A Syrian migrant who arrived in Europe with his wife and eight children has now been given approval to bring over 12 more kids and another two wives.
Politicians in Denmark have condemned the asylum seeker policy which will allow Daham Al Hasan to rake in thousands in benefits once his huge family is reunited.
The 47-year-old fled war-torn Syria two years ago with a wife and eight children before arriving in Denmark.
The unemployed migrant, who claims to be too sick to work, has now been granted family reunification for his remaining 12 children and two wives who are still in Syria.
The approval will see the Danish taxpayer fork out 214,128 Danish Kroners (£21,883) in child support for the family each year.
Outraged officials have raised concerns about the policy and suggested the Syrian man is exploiting the country’s welfare system.
Integration spokesperson for the Conservatives, Naser Khader, said: “It is highly problematic that a Syrian refugee can be allowed to call himself sick to avoid working and learning Danish, so he can support… 20 children.”
The politician added it should not be possible for someone who does not intend to work to be given such vast sums and called for Denmark to implement an upper limit for the number of children a person can claim contributions for.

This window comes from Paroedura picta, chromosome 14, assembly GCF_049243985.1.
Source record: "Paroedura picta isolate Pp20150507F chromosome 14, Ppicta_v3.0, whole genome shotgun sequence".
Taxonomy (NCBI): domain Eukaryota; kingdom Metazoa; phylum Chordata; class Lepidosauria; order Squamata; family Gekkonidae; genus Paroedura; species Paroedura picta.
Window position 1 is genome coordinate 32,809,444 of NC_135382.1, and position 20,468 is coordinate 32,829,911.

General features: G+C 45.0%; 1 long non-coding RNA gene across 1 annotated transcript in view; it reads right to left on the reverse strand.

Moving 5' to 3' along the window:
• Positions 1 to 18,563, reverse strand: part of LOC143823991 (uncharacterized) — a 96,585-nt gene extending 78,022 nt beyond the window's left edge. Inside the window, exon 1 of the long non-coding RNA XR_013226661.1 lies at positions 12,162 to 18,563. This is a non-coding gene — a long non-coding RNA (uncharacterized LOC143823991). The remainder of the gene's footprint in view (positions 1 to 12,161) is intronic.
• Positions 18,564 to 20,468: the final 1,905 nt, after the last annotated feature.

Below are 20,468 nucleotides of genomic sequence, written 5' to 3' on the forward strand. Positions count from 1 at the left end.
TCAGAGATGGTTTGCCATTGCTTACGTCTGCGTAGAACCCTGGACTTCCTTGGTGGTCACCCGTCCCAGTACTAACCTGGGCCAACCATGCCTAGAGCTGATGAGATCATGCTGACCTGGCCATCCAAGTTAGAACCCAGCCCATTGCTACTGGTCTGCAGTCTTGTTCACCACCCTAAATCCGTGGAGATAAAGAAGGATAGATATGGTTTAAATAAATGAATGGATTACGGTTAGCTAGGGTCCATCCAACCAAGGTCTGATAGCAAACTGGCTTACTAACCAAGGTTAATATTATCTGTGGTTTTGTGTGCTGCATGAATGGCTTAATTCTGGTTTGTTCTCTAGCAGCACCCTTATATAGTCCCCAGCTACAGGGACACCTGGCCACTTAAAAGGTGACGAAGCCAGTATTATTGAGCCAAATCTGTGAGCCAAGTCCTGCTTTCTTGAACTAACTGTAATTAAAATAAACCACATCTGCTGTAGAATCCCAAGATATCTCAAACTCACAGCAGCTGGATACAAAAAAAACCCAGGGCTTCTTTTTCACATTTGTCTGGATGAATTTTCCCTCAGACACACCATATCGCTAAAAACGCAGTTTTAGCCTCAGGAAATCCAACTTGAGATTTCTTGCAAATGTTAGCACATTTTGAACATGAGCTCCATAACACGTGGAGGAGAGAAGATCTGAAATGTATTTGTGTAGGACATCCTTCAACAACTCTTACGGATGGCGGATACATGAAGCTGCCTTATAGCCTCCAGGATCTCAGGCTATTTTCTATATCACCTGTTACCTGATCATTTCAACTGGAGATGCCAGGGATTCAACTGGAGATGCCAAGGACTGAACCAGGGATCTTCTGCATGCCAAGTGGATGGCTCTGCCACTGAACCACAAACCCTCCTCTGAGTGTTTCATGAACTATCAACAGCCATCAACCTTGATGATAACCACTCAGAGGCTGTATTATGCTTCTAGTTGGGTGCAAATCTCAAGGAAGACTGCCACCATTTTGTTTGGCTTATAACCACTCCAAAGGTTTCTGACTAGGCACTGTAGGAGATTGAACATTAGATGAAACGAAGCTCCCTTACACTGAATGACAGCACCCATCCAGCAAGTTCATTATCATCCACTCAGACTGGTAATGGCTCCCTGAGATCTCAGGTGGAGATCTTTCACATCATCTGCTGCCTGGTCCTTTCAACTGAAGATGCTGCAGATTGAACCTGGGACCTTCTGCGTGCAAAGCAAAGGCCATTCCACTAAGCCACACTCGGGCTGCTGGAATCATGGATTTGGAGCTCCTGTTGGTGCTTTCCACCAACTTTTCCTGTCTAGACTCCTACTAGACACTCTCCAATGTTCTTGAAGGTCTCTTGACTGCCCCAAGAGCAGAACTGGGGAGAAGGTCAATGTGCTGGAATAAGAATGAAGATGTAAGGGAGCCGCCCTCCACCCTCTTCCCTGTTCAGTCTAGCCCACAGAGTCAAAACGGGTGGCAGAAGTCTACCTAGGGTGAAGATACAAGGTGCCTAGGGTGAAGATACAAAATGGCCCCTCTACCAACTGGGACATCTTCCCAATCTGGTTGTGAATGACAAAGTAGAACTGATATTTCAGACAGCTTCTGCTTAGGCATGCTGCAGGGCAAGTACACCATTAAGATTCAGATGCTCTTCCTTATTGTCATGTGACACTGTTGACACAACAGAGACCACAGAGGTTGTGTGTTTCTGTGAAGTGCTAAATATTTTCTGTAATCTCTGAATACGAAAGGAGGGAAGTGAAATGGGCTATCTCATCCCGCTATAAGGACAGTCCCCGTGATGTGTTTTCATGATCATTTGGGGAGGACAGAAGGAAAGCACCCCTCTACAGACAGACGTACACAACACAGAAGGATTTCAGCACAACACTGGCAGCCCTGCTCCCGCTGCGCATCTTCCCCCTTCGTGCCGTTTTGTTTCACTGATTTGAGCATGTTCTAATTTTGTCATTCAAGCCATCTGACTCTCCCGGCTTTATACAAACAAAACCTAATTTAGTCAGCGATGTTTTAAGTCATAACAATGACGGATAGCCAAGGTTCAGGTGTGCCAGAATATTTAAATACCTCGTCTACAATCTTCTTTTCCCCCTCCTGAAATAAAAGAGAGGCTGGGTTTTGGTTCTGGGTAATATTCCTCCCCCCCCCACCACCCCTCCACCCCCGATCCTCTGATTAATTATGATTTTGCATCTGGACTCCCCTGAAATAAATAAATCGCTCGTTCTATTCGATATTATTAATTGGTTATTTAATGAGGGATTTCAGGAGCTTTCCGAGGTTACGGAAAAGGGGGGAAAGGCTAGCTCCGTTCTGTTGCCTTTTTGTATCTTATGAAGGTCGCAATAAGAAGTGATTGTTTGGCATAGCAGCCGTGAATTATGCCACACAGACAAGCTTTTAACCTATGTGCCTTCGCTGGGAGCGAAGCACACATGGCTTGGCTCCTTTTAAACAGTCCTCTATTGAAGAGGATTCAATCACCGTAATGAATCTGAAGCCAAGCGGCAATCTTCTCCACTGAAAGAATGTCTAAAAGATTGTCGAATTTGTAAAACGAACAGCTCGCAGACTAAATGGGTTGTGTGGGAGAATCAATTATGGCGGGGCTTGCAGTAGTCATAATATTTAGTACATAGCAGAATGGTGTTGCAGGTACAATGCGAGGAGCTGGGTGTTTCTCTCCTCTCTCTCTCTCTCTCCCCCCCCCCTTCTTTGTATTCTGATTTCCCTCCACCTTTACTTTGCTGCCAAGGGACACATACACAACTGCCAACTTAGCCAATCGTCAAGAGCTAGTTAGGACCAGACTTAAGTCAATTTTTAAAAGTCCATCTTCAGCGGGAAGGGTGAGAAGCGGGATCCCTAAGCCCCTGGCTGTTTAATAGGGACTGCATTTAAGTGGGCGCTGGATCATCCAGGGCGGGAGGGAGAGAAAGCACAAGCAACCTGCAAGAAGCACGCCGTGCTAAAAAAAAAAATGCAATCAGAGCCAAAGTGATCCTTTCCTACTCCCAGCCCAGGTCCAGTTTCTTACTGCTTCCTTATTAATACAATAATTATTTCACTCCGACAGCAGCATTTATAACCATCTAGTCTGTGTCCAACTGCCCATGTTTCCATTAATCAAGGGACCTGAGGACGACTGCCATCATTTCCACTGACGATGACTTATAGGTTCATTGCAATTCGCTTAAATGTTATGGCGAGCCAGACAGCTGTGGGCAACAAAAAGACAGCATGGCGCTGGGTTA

Khader said: “We need to save and it can’t be right that a man, who has not contributed, is granted hundreds of thousands in child support.”
Several leading parties, including the Danish People’s Party and Social Democrats, have supported Khader’s view sparking a public debate about implementing restrictions child allowances.
Following the criticism directed towards him, the Syrian migrant insisted he is still too sick to work.
Al Hasan told local media: “I don’t only have psychological problems, but also physical [problems]. I have a pain in my back and legs.”
The migrant also said the pain was so overwhelming that he could not learn Danish yet.
The anger comes after it was revealed five Syrian migrants are suing the Danish Government and foreign minister over a strict new asylum policy.
It stated that family reunification for asylum seekers would take up-to three years, promting the Syrians to claim it was breaching their human rights.
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